JD: When he quoted that, he was very pleased; he was very happy to have had that said of him, because he thought it was something admirable. I think, in the beginning, Europe, and especially England, was seen as almost the mother country. That’s why he had to go to Oxford: to round out his education. There was also, at the time, the notion of transnationalism, which was a really big idea for Randolph Bourne: his friend who died in the influenza epidemic. And the idea of transnationalism was for everyone to rise above a petty nationalism and to see a more global brotherhood of man. I think Thayer very much bought into that, but his preference was certainly for the European Western tradition and canon. Very much so. He wasn’t too fond of … He had his orientalism period; there’s no doubt about that. He decorated his apartment in a very Asian style, and he had a Japanese valet. But the interest, for example, in African masks that a lot of the modernist painters began to show at the time: he was not interested in that at all.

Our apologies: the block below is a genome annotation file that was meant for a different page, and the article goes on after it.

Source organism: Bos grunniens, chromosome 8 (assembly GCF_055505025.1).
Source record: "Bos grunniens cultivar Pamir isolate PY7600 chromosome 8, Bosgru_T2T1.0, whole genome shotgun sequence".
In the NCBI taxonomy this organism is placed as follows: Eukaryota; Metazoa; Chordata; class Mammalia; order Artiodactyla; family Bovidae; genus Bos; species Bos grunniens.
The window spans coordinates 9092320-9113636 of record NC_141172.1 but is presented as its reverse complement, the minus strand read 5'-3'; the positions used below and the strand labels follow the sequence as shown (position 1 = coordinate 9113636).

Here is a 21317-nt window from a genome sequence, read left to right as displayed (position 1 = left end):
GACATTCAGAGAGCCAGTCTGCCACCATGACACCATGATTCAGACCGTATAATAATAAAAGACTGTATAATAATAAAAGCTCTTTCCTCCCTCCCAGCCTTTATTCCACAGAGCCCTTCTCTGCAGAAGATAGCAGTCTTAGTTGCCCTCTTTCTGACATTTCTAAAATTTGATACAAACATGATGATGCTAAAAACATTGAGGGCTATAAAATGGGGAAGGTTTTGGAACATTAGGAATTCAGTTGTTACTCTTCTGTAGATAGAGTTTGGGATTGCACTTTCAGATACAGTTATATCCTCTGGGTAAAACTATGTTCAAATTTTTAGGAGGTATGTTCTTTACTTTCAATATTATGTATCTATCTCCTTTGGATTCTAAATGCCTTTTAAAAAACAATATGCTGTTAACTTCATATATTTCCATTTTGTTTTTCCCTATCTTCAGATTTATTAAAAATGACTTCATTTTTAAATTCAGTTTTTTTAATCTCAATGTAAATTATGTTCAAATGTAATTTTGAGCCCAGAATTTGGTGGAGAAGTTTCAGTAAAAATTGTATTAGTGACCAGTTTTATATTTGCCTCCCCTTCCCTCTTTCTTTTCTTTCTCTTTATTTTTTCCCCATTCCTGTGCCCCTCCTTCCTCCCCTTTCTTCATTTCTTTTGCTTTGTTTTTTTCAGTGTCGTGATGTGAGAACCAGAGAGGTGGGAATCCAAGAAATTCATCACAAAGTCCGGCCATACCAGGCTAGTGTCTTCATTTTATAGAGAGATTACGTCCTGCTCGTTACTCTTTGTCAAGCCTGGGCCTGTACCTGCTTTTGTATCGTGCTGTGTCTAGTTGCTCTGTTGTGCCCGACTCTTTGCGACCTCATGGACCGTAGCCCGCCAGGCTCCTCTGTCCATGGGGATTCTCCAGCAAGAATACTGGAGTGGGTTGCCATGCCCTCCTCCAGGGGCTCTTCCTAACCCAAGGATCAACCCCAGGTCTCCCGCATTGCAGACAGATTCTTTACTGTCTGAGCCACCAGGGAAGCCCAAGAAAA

RC: One of the great tragedies of Thayer’s life is that he found such a succoring, fulfilling reality in the world of modern art, and yet he felt completely unmoored and ungrounded in the everyday, mundane world. This is also reflected in the title of your book: The Tortured Life. Even well before his illness forced him to withdraw from any active social life, photos of Thayer reveal an incredible tension and intensity in his gaze. Yet despite all these challenges, he made an invaluable contribution to the spiritual world of art and literature. His taste was impeccable and visionary. Were you also struck by how he managed to accomplish so much despite the pain that he carried in his soul?
JD: Yes. And I’m constantly admiring of the way people with mental illness get stuff done. I don’t know if it’s a distraction from the illness, or if they are simply heroic in the effort that they have to overcome it. But he managed to do it; there’s no doubt about it. And, you know, as he said himself, he was talking with Marianne Moore, and she was mentioning to him how he seemed bored in social situations. And he said: “Not bored, in torture.” I don’t know if that meant he was socially awkward. Lots of stories from his younger years show that he was anything but socially awkward; he was very gregarious and sociable. But maybe all that was just a front; maybe he was just putting on a face for the world.